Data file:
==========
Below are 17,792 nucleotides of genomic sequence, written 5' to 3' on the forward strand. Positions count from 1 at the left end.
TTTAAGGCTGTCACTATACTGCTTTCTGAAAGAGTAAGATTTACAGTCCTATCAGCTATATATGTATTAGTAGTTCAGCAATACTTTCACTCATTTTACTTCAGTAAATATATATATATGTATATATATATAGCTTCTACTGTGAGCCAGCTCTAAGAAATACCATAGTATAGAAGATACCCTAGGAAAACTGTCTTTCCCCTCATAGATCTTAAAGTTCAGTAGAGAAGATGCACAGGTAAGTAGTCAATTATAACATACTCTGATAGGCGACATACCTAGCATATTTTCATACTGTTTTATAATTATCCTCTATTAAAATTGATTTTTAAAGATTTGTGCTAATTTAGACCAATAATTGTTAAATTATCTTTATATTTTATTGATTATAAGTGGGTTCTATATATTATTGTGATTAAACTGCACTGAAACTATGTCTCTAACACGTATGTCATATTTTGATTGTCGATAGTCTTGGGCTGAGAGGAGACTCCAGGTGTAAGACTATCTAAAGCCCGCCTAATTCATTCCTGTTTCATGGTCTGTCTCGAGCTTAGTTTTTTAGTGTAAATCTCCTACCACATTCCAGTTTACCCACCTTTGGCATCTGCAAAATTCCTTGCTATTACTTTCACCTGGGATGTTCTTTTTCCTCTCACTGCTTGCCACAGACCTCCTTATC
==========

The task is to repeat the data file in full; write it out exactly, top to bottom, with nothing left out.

Below are 17,792 nucleotides of genomic sequence, written 5' to 3' on the forward strand. Positions count from 1 at the left end.
TTTAAGGCTGTCACTATACTGCTTTCTGAAAGAGTAAGATTTACAGTCCTATCAGCTATATATGTATTAGTAGTTCAGCAATACTTTCACTCATTTTACTTCAGTAAATATATATATATGTATATATATATAGCTTCTACTGTGAGCCAGCTCTAAGAAATACCATAGTATAGAAGATACCCTAGGAAAACTGTCTTTCCCCTCATAGATCTTAAAGTTCAGTAGAGAAGATGCACAGGTAAGTAGTCAATTATAACATACTCTGATAGGCGACATACCTAGCATATTTTCATACTGTTTTATAATTATCCTCTATTAAAATTGATTTTTAAAGATTTGTGCTAATTTAGACCAATAATTGTTAAATTATCTTTATATTTTATTGATTATAAGTGGGTTCTATATATTATTGTGATTAAACTGCACTGAAACTATGTCTCTAACACGTATGTCATATTTTGATTGTCGATAGTCTTGGGCTGAGAGGAGACTCCAGGTGTAAGACTATCTAAAGCCCGCCTAATTCATTCCTGTTTCATGGTCTGTCTCGAGCTTAGTTTTTTAGTGTAAATCTCCTACCACATTCCAGTTTACCCACCTTTGGCATCTGCAAAATTCCTTGCTATTACTTTCACCTGGGATGTTCTTTTTCCTCTCACTGCTTGCCACAGACCTCCTTATC